Ear Cleaning is especially important for our floppy-eared friends. If you've ever had a dog with an ear infection, there was no denying it. Between the smell and the head-shaking, it's more than obvious. Floppy ears promote the build-up of wax and the growth of sinister villains like bacteria, fungus, and yeast, which can lead to infection, itching, pain, and further complications if not treated.
Clipping is essential for certain long-haired breeds, to prevent mats and skin problems.
Other grooming musts occur on a case-by-case basis. For instance, if your dog is sprayed by a skunk, has hot spots, or is hosting a flea circus, auxiliary procedures are necessary to return Spot to normal.
It's important for either you or a professional groomer to perform, at a minimum, the above procedures to stay abreast of your dog's health - to spot lumps or lesions, and remove harmful parasites.
Every dog deserves basic grooming. Just as you know the importance of daily bathing and grooming for yourself, you should now understand that a dog's level of health can be in direct proportion to the amount of grooming attention he receives. When you groom your dog, you're offering a service that wolves shower upon one another, daily. When pack members groom one another, they are not only removing insects and other harmful elements from one another's fur, but they are strengthening the pack bond.
Helping your dog to embrace these same notions at an early age is imperative if you intend for him to have a pleasant grooming experience.
Start as soon as you bring the dog into your home. He can never be too young or too old. Introduce basic commands (stand, sit, stay, lie down, paw) and make common practice of massaging, brushing, poking, and picking at your dog. Open his mouth and introduce a toothbrush donned with poultry or beef flavored toothpaste. Spread his toes and wiggle your finger in between his pads. Lift his ears and lips. Take his collar off and back on again.
Why? Imagine this. If you were never hugged, kissed, touched, or patted on the back, you might be suspicious of the first person that approached you in such a manner. If hands were never laid on you, except for punishment, you might be inclined to defend yourself against any advances. That's how a dog that hasn't been introduced to touching will feel about his groomer - whether it's you or a professional. Make it fun - teach your dog to revel in the attention.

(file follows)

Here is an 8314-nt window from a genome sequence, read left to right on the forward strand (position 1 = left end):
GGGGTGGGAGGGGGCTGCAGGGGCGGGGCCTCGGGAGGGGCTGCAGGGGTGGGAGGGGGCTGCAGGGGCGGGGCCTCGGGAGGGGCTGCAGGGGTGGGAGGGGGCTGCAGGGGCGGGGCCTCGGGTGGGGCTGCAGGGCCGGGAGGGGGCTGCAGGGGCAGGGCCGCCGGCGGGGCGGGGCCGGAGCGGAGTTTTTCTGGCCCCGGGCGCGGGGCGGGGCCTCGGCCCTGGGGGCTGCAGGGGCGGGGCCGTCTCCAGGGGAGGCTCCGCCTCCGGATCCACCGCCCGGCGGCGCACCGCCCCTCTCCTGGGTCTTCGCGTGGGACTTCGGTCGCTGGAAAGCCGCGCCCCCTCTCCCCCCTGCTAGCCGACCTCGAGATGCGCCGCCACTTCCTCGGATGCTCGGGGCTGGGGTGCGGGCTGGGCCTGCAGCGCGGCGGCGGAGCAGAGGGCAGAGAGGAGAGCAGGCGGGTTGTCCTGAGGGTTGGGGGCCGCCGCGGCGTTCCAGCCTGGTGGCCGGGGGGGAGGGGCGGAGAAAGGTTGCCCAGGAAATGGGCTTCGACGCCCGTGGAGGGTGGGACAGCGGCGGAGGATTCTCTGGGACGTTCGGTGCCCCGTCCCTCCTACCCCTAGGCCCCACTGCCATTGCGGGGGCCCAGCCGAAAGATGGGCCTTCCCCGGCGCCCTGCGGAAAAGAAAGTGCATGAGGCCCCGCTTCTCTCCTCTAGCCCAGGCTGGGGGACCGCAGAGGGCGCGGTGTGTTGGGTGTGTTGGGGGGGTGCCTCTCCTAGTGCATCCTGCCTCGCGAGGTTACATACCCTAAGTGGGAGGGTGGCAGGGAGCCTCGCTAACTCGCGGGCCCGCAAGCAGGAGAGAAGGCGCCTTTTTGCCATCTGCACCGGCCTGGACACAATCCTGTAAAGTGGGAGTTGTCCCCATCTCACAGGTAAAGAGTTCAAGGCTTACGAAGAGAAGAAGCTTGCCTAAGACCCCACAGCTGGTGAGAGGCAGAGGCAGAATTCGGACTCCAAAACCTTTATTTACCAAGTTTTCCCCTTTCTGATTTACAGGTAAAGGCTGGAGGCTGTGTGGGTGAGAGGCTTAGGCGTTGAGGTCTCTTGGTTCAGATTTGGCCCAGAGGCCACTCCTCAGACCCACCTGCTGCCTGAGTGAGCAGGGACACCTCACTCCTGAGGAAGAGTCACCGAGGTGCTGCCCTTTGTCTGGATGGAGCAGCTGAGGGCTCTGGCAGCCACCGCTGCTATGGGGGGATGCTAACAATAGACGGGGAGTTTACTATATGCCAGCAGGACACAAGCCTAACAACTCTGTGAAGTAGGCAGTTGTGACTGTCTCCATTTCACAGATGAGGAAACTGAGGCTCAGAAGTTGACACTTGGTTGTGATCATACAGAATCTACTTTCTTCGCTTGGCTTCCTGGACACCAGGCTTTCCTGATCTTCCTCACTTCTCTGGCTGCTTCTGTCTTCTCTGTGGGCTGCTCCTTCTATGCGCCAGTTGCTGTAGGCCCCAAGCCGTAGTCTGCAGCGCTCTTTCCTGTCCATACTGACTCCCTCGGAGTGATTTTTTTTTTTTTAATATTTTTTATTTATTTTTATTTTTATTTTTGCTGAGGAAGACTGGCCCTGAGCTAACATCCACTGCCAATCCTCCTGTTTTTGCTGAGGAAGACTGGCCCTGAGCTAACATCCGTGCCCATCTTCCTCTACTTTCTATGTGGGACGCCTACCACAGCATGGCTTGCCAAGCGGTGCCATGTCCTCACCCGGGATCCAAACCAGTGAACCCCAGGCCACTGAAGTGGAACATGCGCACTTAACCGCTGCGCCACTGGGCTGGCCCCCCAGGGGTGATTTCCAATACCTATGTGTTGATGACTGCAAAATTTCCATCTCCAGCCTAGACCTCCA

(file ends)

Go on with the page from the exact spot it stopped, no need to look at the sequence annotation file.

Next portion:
Start early to properly socialize your dog. Take him to the park, to stores that allow pets, to friends' houses that have children and pets. When a dog is introduced to a situation early, with no negative effects, he will trust similar situations throughout his life. Again, imagine if you were holed up in a house with the same people for all of your life, never coming into contact with anyone in the outside world. When you finally meet outside people, your reactions would likely be much different than those of a person who's become accustomed to socializing. Your dog will naturally be suspicious of people if he hasn't come to learn that there are lots of them and most of them are harmless. The last thing you want is for your dog to assume that his groomer is going to harm him. That will result in anxiety for the dog and possible injury to the groomer.
Obedience classes are a wonderful way to familiarize your dog with other animals and people, and to teach him basic commands that will be helpful during grooming.
Introduce your dog to running water and a sink with warm water in it. If you plan to wash at home, use the sink that you will bath your dog in. If you plan on using a professional groomer, at least the dog will be trustful of the sound and feel of the water.
A spayed or neutered animal is always calmer, and less prone to anxiety and biting.
When the day finally comes for your puppy or dog's first grooming appointment, drop him off and leave quickly. Assurance from you sends a message to the dog that there's something to worry about. Likewise, if you're planning on doing the dog grooming yourself, maintain a light and playful attitude. Reassuring your dog through the process may serve to raise his anxiety level - and yours. Don't make a big deal of it.
Be sure to inform your dog's groomer of any health issues, not only those which you deem relevant to the grooming procedure. Also, be sure that your dog's vaccinations are current before his first grooming appointment.